Foursquare has begun rolling out “local updates,” a messaging service that allows businesses to tell customers about things like specials, new products or other information. The tool is free for businesses and will be available to the nearly 1 million businesses Foursquare works with later this week.
Businesses can already offer deals through Foursquare, which appear in the venue information page when users check in, and can include a discount with purchase, a free item, or a loyalty-based special. With the new offering, businesses can notify people more proactively about deals at their favorite stores and restaurants. The company envisions the service as the digital equivalent of a sidewalk chalkboard.
Foursquare users who check in regularly at a place, or “like” a venue via its app, will get updates from them automatically when they’re in the same city. People can also choose to block updates from a particular business.
National retail or restaurant chains already sharing local updates include H&M, Togo's Sandwiches, Outback Steakhouse and Wolfgang Puck. New York City-based businesses and organizations using the new tool include Luke's Lobster, Northern Spy Food Company and New York Public Library.
A Foursquare blog post Wednesday showed some sample local updates featuring photos with short text messages, including a pitch from H&M on low-priced summer clothing and a NYC Parks Department message promoting its summer movie series.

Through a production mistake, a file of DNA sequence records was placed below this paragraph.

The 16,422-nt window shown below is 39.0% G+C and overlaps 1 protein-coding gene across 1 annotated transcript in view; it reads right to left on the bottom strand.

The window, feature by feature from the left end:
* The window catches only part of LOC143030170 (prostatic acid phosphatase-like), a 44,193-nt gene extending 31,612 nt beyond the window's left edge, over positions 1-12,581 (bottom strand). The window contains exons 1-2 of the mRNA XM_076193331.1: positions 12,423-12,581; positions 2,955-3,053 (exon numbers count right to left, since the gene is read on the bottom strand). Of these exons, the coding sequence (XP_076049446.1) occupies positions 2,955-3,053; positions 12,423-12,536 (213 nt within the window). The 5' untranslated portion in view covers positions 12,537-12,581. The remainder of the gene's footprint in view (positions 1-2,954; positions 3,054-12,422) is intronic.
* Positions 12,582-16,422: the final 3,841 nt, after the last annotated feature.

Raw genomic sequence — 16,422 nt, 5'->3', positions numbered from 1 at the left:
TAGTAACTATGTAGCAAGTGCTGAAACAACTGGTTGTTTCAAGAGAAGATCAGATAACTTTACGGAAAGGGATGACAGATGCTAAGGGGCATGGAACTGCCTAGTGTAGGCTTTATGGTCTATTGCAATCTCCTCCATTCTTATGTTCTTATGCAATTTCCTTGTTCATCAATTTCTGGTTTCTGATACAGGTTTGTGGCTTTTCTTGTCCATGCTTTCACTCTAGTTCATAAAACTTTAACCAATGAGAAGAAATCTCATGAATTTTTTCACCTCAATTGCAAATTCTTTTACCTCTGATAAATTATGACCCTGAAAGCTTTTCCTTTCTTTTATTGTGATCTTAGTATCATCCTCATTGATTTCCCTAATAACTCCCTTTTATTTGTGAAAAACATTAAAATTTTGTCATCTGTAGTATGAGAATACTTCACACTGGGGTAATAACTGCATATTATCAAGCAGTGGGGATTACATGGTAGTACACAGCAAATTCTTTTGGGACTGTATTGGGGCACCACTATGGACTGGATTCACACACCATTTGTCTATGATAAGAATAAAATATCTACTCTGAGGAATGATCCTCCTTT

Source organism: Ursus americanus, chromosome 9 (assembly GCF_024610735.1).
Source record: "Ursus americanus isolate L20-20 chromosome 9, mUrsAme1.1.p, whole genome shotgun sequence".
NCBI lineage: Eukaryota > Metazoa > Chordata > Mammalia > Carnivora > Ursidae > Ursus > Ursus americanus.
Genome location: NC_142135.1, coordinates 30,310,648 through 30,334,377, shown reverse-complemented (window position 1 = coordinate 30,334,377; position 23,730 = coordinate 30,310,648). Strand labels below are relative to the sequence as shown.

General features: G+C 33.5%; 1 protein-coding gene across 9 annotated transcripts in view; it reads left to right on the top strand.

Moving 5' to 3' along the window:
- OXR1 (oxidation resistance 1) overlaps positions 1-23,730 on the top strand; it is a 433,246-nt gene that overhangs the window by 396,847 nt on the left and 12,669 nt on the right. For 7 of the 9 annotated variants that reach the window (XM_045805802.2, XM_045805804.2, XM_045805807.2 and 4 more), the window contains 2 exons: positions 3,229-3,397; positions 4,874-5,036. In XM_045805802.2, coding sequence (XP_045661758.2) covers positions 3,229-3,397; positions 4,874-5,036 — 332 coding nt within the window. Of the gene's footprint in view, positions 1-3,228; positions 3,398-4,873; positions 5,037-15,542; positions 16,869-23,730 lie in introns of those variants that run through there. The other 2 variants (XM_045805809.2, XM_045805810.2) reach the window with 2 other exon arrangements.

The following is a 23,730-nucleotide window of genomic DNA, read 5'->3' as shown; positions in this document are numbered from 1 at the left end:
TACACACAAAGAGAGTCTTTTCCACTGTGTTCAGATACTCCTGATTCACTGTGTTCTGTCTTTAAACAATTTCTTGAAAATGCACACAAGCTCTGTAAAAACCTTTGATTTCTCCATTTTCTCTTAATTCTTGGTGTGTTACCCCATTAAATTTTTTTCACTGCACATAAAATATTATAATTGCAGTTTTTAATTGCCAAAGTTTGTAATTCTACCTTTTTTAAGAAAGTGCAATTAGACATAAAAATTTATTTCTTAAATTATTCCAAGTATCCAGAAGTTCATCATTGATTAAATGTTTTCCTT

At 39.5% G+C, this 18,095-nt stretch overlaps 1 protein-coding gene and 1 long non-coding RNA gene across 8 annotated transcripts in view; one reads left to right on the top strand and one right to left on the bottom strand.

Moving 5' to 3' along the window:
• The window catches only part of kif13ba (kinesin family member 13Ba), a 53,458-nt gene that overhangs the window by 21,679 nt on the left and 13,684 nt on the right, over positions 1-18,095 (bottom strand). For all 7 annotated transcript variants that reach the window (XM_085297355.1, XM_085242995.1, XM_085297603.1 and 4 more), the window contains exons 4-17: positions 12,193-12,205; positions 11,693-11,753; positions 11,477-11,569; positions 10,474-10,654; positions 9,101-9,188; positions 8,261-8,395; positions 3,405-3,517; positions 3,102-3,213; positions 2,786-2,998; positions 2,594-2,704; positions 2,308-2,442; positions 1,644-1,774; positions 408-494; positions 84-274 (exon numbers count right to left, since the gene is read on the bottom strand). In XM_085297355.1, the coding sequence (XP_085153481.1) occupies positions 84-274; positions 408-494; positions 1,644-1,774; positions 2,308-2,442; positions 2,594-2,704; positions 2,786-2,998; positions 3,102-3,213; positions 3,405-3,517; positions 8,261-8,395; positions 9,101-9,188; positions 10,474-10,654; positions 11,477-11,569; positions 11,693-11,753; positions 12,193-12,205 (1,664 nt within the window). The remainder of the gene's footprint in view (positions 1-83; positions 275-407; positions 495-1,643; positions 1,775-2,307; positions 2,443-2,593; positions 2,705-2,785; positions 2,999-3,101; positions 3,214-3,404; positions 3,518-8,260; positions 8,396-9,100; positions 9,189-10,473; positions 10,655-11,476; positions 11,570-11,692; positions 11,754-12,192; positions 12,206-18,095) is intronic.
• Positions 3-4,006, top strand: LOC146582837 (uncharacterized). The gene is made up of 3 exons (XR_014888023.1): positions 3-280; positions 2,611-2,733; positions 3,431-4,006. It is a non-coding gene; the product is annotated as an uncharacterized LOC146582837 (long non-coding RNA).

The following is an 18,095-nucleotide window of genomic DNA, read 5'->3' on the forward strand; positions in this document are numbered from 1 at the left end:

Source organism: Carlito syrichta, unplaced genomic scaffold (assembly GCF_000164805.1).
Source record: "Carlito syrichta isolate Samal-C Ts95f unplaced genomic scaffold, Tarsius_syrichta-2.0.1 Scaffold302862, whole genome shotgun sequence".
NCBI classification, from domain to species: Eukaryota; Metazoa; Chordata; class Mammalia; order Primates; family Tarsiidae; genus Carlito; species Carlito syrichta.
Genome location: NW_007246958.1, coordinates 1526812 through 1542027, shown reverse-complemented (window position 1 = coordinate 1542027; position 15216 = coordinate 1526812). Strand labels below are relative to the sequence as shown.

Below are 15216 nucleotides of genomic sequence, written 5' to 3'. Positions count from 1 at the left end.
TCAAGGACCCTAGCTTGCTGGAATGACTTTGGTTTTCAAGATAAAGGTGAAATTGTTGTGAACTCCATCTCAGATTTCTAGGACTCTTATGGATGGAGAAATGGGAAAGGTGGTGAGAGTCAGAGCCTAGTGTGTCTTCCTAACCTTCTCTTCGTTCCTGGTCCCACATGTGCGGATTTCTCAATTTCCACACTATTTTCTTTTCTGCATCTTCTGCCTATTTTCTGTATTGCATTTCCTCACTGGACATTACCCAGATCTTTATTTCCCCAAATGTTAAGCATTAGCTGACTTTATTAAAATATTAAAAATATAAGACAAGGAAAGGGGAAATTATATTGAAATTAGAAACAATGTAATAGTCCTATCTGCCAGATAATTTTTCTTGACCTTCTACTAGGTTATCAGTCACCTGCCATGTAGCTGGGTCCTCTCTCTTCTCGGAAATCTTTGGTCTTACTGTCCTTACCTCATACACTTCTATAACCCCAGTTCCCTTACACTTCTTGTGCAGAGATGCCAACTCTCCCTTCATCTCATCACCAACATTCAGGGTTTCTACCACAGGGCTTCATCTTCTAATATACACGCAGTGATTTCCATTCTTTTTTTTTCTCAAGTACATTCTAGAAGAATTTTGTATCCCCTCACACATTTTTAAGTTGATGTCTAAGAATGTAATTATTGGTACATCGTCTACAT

The ability to provide local updates is the first step in Foursquare’s effort to upgrade its dashboard tools for small businesses to better connect with the location-based service’s 20 million active users. It also serves the company’s broader goal of turning Foursquare from a simple check-in app into a legitimate business.
To that end, its redesigned app introduced in June added features to make it a more direct competitor with recommendation services like Yelp. The new updates feature should also help Foursquare better compete with deal sites like Groupon, which have increasingly pushed into mobile, and Square, which last month added its own digital punch cards for small businesses.
Exactly how Foursquare will drive more revenue isn’t clear. But the more businesses value its offers, the more likely the company can charge for an expanded set of services or more prominent placement.